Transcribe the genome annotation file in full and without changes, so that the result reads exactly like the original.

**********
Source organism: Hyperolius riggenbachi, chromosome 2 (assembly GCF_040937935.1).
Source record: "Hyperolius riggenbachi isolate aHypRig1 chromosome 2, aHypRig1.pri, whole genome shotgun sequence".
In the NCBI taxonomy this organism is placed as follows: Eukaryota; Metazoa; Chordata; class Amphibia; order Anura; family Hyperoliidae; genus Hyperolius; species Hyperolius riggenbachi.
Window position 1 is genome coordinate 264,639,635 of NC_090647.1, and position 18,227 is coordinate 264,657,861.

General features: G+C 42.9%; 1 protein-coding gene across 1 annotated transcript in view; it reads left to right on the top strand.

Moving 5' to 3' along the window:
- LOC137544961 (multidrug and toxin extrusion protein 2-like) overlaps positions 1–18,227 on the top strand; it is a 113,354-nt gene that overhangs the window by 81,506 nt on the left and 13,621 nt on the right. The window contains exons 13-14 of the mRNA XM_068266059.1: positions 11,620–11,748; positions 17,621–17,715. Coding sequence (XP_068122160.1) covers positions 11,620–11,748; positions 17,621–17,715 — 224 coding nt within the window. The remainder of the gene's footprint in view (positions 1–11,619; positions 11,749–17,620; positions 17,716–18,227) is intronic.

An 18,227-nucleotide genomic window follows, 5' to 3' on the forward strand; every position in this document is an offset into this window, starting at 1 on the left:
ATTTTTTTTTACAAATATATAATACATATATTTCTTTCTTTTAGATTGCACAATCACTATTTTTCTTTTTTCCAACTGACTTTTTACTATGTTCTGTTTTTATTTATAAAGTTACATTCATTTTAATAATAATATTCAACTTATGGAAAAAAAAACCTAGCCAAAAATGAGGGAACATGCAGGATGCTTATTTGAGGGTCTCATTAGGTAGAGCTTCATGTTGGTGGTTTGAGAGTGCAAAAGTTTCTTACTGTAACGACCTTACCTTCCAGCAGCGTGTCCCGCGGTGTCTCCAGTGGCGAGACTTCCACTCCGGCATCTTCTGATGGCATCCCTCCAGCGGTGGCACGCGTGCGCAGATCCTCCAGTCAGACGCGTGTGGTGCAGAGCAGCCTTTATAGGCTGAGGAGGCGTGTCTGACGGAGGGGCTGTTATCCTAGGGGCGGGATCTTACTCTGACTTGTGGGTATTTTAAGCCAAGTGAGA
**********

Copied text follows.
Source organism: Hyperolius riggenbachi, chromosome 2 (assembly GCF_040937935.1).
Source record: "Hyperolius riggenbachi isolate aHypRig1 chromosome 2, aHypRig1.pri, whole genome shotgun sequence".
In the NCBI taxonomy this organism is placed as follows: Eukaryota; Metazoa; Chordata; class Amphibia; order Anura; family Hyperoliidae; genus Hyperolius; species Hyperolius riggenbachi.
Window position 1 is genome coordinate 264,639,635 of NC_090647.1, and position 18,227 is coordinate 264,657,861.

General features: G+C 42.9%; 1 protein-coding gene across 1 annotated transcript in view; it reads left to right on the top strand.

Moving 5' to 3' along the window:
- LOC137544961 (multidrug and toxin extrusion protein 2-like) overlaps positions 1–18,227 on the top strand; it is a 113,354-nt gene that overhangs the window by 81,506 nt on the left and 13,621 nt on the right. The window contains exons 13-14 of the mRNA XM_068266059.1: positions 11,620–11,748; positions 17,621–17,715. Coding sequence (XP_068122160.1) covers positions 11,620–11,748; positions 17,621–17,715 — 224 coding nt within the window. The remainder of the gene's footprint in view (positions 1–11,619; positions 11,749–17,620; positions 17,716–18,227) is intronic.

An 18,227-nucleotide genomic window follows, 5' to 3' on the forward strand; every position in this document is an offset into this window, starting at 1 on the left:
ATTTTTTTTTACAAATATATAATACATATATTTCTTTCTTTTAGATTGCACAATCACTATTTTTCTTTTTTCCAACTGACTTTTTACTATGTTCTGTTTTTATTTATAAAGTTACATTCATTTTAATAATAATATTCAACTTATGGAAAAAAAAACCTAGCCAAAAATGAGGGAACATGCAGGATGCTTATTTGAGGGTCTCATTAGGTAGAGCTTCATGTTGGTGGTTTGAGAGTGCAAAAGTTTCTTACTGTAACGACCTTACCTTCCAGCAGCGTGTCCCGCGGTGTCTCCAGTGGCGAGACTTCCACTCCGGCATCTTCTGATGGCATCCCTCCAGCGGTGGCACGCGTGCGCAGATCCTCCAGTCAGACGCGTGTGGTGCAGAGCAGCCTTTATAGGCTGAGGAGGCGTGTCTGACGGAGGGGCTGTTATCCTAGGGGCGGGATCTTACTCTGACTTGTGGGTATTTTAAGCCAAGTGAGA